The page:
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The Informed Parent

Get Ready—Get Set—Go Read

by Carolyn Warnemuende, M.S.
Published on Jul. 02, 2007
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Ask a child if she likes to read and expect a strong response. Rarely does she say “It’s okay.” Usually she will either become animated and tell you how much she enjoys it or look down pensively and say, “I can’t read very good.” Whether or not children read well, they know how important it is.

A decade ago, then president of the American Academy of Pediatrics, Dr. Robert E. Hannemann stated, “I can tell you that pediatricians are acutely aware of the role reading plays in infant brain and child development. We strongly recommend daily reading to children from six months of age.” He went on to say the Academy recommends that “pediatricians prescribe reading activities along with other instructions given to parents at the time of well-child visits.” Today, many pediatricians do just that.

In 1999, Get Caught Reading was launched with the goal of reminding people of all ages about the joys of reading. This was a nationwide literacy campaign sponsored by the Association of American Publishers. The campaign grew rapidly and is now promoted throughout the year. Annually May is designated as “Get Caught Reading Month.”

Get Caught Reading is supported by hundreds of celebrities, including actors and sports figures. First Lady Laura Bush and over 200 members of Congress have joined the campaign. Clearly, the nation is concerned about literacy.

The current fact sheet on www.getcaughtreading.org lists the following facts about literacy in America.

  • Forty-four million adults in the U.S. can’t read well enough to read a simple story to a child.
  • More than 20 percent of adults read at or below a fifth-grade level--far below the level needed to earn a living wage.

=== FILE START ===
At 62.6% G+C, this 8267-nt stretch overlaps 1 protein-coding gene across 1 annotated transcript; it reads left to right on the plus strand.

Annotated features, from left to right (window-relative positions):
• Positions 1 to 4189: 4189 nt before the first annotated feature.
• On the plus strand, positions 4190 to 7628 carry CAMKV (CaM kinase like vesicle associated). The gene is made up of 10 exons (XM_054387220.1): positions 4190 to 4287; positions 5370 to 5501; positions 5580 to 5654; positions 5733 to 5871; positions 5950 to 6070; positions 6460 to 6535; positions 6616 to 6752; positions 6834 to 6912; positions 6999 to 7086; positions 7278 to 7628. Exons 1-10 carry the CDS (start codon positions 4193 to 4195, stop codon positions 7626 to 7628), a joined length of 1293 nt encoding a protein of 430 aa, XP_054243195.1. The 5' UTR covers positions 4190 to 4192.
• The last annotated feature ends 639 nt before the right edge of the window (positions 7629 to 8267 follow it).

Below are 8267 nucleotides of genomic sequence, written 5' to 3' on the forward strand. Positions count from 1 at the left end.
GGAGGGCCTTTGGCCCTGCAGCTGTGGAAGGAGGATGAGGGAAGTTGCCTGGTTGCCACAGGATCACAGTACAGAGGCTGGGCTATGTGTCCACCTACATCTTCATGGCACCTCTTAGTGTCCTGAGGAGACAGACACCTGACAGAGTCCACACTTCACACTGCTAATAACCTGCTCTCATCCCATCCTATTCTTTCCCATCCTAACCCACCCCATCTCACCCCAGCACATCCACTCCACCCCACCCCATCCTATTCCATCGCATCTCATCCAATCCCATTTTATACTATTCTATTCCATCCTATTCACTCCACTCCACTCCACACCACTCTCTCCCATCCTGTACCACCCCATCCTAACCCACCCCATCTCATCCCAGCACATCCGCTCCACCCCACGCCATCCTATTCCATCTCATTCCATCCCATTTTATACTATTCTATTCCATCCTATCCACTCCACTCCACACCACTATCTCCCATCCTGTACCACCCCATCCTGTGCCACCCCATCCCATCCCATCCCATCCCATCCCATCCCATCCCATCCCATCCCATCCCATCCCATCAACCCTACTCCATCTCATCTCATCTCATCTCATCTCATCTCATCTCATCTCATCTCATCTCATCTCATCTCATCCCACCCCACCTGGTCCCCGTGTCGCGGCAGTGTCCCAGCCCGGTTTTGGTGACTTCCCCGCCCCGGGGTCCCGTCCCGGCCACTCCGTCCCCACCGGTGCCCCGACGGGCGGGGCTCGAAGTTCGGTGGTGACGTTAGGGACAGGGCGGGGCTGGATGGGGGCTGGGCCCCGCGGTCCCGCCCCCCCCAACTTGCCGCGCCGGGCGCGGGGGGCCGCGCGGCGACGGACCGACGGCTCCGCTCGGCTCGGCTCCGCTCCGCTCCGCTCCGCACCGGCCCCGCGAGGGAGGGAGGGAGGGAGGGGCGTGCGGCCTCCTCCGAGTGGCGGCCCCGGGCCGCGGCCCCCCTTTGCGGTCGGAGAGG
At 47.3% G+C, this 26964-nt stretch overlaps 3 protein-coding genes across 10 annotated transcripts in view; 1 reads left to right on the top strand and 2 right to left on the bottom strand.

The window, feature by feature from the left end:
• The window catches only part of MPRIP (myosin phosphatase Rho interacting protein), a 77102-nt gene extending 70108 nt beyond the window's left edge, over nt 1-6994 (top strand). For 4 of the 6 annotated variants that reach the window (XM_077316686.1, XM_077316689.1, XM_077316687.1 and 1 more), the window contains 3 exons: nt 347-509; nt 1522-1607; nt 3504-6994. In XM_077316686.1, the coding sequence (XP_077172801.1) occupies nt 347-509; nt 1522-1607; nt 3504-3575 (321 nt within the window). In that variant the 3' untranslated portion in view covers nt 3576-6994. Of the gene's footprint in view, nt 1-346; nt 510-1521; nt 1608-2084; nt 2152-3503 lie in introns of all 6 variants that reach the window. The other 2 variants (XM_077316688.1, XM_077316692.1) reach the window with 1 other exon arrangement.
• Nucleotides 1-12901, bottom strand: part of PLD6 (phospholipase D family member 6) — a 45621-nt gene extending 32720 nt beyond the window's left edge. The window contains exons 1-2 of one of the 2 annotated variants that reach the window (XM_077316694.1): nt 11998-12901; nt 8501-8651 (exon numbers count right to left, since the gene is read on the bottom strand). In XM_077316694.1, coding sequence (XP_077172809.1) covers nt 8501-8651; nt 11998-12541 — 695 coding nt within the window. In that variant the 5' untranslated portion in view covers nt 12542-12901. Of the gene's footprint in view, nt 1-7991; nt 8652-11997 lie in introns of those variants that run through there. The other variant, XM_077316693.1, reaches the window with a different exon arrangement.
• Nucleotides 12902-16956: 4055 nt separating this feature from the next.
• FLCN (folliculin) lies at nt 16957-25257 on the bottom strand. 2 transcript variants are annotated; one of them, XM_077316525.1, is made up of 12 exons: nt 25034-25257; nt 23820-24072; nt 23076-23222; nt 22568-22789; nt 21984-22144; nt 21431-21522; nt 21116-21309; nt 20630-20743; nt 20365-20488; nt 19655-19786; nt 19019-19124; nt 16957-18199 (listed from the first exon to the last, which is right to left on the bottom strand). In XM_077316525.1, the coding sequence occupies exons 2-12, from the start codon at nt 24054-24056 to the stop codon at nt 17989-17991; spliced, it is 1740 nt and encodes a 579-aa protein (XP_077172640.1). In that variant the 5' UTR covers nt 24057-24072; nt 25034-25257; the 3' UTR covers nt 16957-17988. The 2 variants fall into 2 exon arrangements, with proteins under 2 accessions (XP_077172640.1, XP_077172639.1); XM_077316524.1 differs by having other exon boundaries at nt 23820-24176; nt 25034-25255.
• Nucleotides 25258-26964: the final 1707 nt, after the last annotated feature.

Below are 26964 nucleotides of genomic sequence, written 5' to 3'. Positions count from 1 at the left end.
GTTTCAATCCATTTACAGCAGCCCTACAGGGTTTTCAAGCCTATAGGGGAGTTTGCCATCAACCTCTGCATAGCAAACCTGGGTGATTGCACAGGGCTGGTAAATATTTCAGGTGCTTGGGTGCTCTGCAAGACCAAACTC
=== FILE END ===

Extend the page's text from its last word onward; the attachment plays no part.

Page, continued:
• Children who have not developed some basic literacy skills by the time they enter school are three to four times more likely to drop out in later years.
  • Children in families with incomes below the poverty line are less likely to be read aloud to everyday than are children in families with incomes at or above the poverty line. 
  • So strong is the link between literacy and being a useful member of society that some states use grade-level reading statistics as a factor in projecting future prison construction.
  • Since 1983, more than 10 million Americans have reached the 12th grade without having learned to read at a basic level. In the same period, more than six million Americans dropped out of high school altogether.

So what are parents, teachers, librarians, and caregivers to do? How can they interest children, adolescents, and non-reading adults in learning to read? Here are a few things that you can do in the home to peak interest in reading.

  • Be a reader yourself.
  • Visit the library and bookstores as a family.
  • Recognize your children’s interests, and help them find books and magazines on the subject.
  • Take toddlers and young children to story hour.
  • Enroll school-age children in summer reading programs at the local library.
  • Play board games with children that require simple reading.
  • Read to your children.
  • Have your children read to you.
  • Set up a reading nook in your home.
  • Subscribe to a newspaper and at least one magazine.
  • Visit websites such as www.getcaughtreading.org that have interesting and fun materials you can download.
  • Turn off the television.

It is not necessary to spend money on reading materials. Although, having books, at least one subscription magazine, and a newspaper in the home is optimal. Except in the smallest of communities, libraries are stocked with a variety of books for all levels and interests of readers. Most subscribe to more than one newspaper and a number of magazines and journals. Elementary and high schools have libraries that carry high-interest books as well as research materials for students to check out. Research materials may need to stay on the school campus while most books can be taken home.

Non-reading adults can attend adult literacy programs offered in most communities at little or no cost. Hours for these programs are usually designed to meet the needs of the clients.

Encourage your children to read by talking to them about the joys and advantages it brings. Provide a positive reading environment at home and model reading behavior yourself. Teachers and librarians can help you and your youngsters find motivating materials at the appropriate level that will increase reading practice.

For more ideas about assisting children to read, look for the articles “Reading with Children” and “Ten Tips for Reading Success” in The Informed Parent archives.




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